The Fresh Loaf

News & Information for Amateur Bakers and Artisan Bread Enthusiasts

A Rye Sense of Humor

GSnyde's picture
GSnyde

A Rye Sense of Humor

Having just begun what could be a long adventure with rye breads, I may not be an expert yet.  But I've developed a formula that replicates the texture of 40% rye dough.


800 g warm water


750 g rye sour


150 g quick set cement


50 g Epoxy


1/2 cup Altus (optional)


1 Tbsp Caraway seeds (optional)


Once you mix the ingredients (I recommend a mason's trowel) and scrape as much as you can off the spatulas, your hands, the bowl and the work surface, you have enough for a small dinner roll.


 


Glenn

Comments

hanseata's picture
hanseata

go to bed on a happy note, visualizing you mixing your rye mortar.


I remember too well wrestling with monster doughs that stuck to everything with sticky tentacles.


Karin


 


 

davidg618's picture
davidg618

...is an acceptable replacement for the epoxy. The benefits are:


1. One vs. two containers--no premixing required.


2. Gorilla Glue expands, so reduce the amount needed to 25g


3. Because it expands it aids volume development, i.e., faux oven spring, badly needed in rye breads.


David G

GSnyde's picture
GSnyde

There's always a veteran willing to share knowledge to help us newbies make better masonry.


Thanks, David!


Glenn

dmsnyder's picture
dmsnyder

The Torah tells us that one of the abuses Pharaoh inflicted on our ancestors was forcing us to mix mortar without straw as we built the pyramids. Of course, this made the mortar less coherent and adherent. I'm sure if your recipe had been known to Moses, we would still be slaves in Egypt.


Do you suppose this has anything to do with our affection for rye bread?


David

GSnyde's picture
GSnyde

Pretty good odds because you so often are.


But if they had not had the bricks-without-straw issue, I'm pretty sure the Jews enslaved in Egypt would have found another reason to bring on some plagues.  Otherwise, Charlton Heston woulda looked pretty silly.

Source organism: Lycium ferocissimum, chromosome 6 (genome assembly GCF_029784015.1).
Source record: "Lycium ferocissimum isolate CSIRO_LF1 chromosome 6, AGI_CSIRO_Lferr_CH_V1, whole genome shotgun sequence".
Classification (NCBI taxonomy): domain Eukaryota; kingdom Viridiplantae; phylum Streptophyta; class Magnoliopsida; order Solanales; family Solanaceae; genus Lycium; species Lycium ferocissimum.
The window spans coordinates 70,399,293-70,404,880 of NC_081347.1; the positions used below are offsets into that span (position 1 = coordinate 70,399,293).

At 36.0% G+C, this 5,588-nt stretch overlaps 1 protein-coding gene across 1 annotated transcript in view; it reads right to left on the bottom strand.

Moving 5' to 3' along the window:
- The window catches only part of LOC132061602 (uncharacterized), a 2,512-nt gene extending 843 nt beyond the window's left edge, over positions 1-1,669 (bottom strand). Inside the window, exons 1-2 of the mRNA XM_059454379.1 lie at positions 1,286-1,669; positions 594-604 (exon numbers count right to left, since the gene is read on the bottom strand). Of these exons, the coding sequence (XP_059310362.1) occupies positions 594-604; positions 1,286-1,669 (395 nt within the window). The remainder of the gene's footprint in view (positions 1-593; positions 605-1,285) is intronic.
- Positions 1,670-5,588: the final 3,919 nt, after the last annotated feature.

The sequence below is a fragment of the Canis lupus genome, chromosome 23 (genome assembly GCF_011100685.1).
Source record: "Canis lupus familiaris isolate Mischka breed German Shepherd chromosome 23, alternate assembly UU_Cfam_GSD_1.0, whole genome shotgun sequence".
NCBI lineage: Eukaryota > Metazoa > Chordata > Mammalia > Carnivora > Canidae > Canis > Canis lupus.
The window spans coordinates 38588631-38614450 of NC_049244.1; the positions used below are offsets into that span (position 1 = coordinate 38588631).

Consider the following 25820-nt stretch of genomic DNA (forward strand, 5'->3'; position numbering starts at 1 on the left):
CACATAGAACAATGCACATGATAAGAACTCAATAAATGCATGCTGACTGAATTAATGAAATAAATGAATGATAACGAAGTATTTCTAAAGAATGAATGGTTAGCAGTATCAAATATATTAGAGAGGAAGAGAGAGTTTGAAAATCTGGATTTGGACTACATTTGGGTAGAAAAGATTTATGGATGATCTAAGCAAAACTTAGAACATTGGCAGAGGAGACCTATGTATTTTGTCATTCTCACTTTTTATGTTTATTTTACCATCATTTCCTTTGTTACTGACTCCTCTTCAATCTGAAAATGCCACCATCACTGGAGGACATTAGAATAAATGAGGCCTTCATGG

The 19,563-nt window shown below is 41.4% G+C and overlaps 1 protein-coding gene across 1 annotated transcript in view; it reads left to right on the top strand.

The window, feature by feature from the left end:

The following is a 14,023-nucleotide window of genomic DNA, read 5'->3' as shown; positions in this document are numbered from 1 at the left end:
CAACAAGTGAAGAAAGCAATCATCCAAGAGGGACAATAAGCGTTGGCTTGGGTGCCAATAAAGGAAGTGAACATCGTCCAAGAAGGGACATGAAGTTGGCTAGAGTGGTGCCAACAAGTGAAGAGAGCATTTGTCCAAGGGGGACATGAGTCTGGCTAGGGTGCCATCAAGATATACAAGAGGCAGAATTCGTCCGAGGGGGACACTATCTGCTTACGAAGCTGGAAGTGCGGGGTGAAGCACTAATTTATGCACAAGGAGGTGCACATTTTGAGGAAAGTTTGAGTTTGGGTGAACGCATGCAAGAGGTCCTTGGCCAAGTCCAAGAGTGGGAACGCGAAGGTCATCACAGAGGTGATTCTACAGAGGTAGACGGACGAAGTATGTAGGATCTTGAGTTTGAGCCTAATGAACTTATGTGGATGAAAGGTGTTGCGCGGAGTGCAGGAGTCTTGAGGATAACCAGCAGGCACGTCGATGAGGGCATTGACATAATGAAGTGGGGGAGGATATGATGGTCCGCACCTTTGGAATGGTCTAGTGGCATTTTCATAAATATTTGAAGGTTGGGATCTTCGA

I never before realized the origin of the term "mortar and pestilence".


I do imagine that, had the history of Jews and grain been a little different, Hamelman might have a formula for rye bread in the shape of a pyramid.


Glenn


 

Mini Oven's picture
Mini Oven

that instead of altus, sand or vermiculite be used?  I'm also keen on crushed glass.  Could even roll the loaves in it.  Might make for interesting centerpieces.  Mirrored glass might also add an elegant touch for special occasions.   What do you think of an addition 100g iron oxide pigment?  

PMcCool's picture
PMcCool

wait until you get to the really sticky stuff: ryes above 50%!  You may also want a pressure washer!


Paul

pjaj's picture
pjaj

Pardon my ignorance, but what is Altus?


There are several definitions in Wikipedia and other on-line resources, but none of them (an air-force base, a fictitious god, a brand of flute etc) seems even vaguely applicable to rye mortar and brick laying.


You don't need rye or straw to make bricks - just a poor second rise and no oven spring!

EvaB's picture
EvaB

but altus is day old or older rye bread crumbed and added to the starter for the next loaf or loaves, or that is what I understand it to be. I could be wrong, and it could be an angel choir trying to raise the bread with song, but whichever it really is used in rye bread.

Candango's picture
Candango

Glen and David and Mini  Thanks for the advice and comments.  And laughs.  I made two loaves of George Greenstein's Jewish Rye Bread (with 750 g of rye sour as a starter) this weekend.  It was not far off the consistency described by Glen.   I rolled the dough into two batards and supported them on parchment with a rolled up kitchen towel under the parchment in the middle.  Very happy with the results.


But as all of you have commented, cleanup can be a challenge.  The usual resort of using a scrubber sponge is relatively useless, unless you have many shares in the company that makes them and are prepared to spend megabucks to replace all the gummed up sponges.  A small plastic pot scraper usually works well to get most of the big stuff off the hands, but the real winner can be found in the Lee Valley gardening catalog.  It is a surgical sponge.  It gets the mortar chunks out from under the nails and cuticles without getting itself gummed up.  A nice treat.


Just a note, though.  If you order them, get the dozen instead of only two.  You get a nice discount and the shipping cost is the same.


Thanks again for the mortar lesson.


 


Bob


 

hanseata's picture
hanseata

This is such a high-level, edifying discussion!


Thanks, David G., for your advice on how to make a slacker rye dough get his lazy butt out of the pan! Mini Oven - inspirational as ever - sharing her innovative ideas with us less creative TFLers! And then Paul with his absolutely cool, no-nonsense approach to dough mixing!


I'm utterly wowed!


Karin


 


 

Mini Oven's picture
Mini Oven

Ended up under my new rain barrel!  Didn't go for the fancy bits,  it just had to be level (no yeast or sourdough.)  The terra cotta look to the barrel adds an interesting crowning.  Sorry, no crumb shots but it is as hard as cement!  (believe me!)   Oh, ... and I topped it with wash pebbles.  Love those natural hues!  Have an endless supply of salads and herbs in the garden growing.  Have to send you some pictures.